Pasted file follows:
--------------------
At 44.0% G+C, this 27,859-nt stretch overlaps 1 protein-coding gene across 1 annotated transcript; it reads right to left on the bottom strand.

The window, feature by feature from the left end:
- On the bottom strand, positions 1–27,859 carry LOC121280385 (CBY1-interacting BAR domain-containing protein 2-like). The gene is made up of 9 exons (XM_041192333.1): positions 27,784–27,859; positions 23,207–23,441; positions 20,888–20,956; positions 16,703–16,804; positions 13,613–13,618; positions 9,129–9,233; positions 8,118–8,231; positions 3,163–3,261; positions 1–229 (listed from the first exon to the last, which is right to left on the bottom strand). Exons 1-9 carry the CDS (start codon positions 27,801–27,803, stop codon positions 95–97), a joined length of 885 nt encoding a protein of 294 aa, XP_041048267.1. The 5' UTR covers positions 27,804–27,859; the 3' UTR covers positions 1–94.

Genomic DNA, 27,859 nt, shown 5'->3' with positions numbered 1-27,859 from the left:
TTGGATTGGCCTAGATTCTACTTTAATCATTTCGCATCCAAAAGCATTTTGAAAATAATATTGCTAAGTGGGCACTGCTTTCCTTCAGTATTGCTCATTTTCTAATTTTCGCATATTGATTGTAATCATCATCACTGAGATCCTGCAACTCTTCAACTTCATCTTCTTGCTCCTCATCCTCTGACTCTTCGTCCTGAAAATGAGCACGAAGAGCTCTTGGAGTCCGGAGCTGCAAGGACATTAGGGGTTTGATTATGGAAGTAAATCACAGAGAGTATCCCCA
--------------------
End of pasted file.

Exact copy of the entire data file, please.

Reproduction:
At 44.0% G+C, this 27,859-nt stretch overlaps 1 protein-coding gene across 1 annotated transcript; it reads right to left on the bottom strand.

The window, feature by feature from the left end:
- On the bottom strand, positions 1–27,859 carry LOC121280385 (CBY1-interacting BAR domain-containing protein 2-like). The gene is made up of 9 exons (XM_041192333.1): positions 27,784–27,859; positions 23,207–23,441; positions 20,888–20,956; positions 16,703–16,804; positions 13,613–13,618; positions 9,129–9,233; positions 8,118–8,231; positions 3,163–3,261; positions 1–229 (listed from the first exon to the last, which is right to left on the bottom strand). Exons 1-9 carry the CDS (start codon positions 27,801–27,803, stop codon positions 95–97), a joined length of 885 nt encoding a protein of 294 aa, XP_041048267.1. The 5' UTR covers positions 27,804–27,859; the 3' UTR covers positions 1–94.

Genomic DNA, 27,859 nt, shown 5'->3' with positions numbered 1-27,859 from the left:
TTGGATTGGCCTAGATTCTACTTTAATCATTTCGCATCCAAAAGCATTTTGAAAATAATATTGCTAAGTGGGCACTGCTTTCCTTCAGTATTGCTCATTTTCTAATTTTCGCATATTGATTGTAATCATCATCACTGAGATCCTGCAACTCTTCAACTTCATCTTCTTGCTCCTCATCCTCTGACTCTTCGTCCTGAAAATGAGCACGAAGAGCTCTTGGAGTCCGGAGCTGCAAGGACATTAGGGGTTTGATTATGGAAGTAAATCACAGAGAGTATCCCCA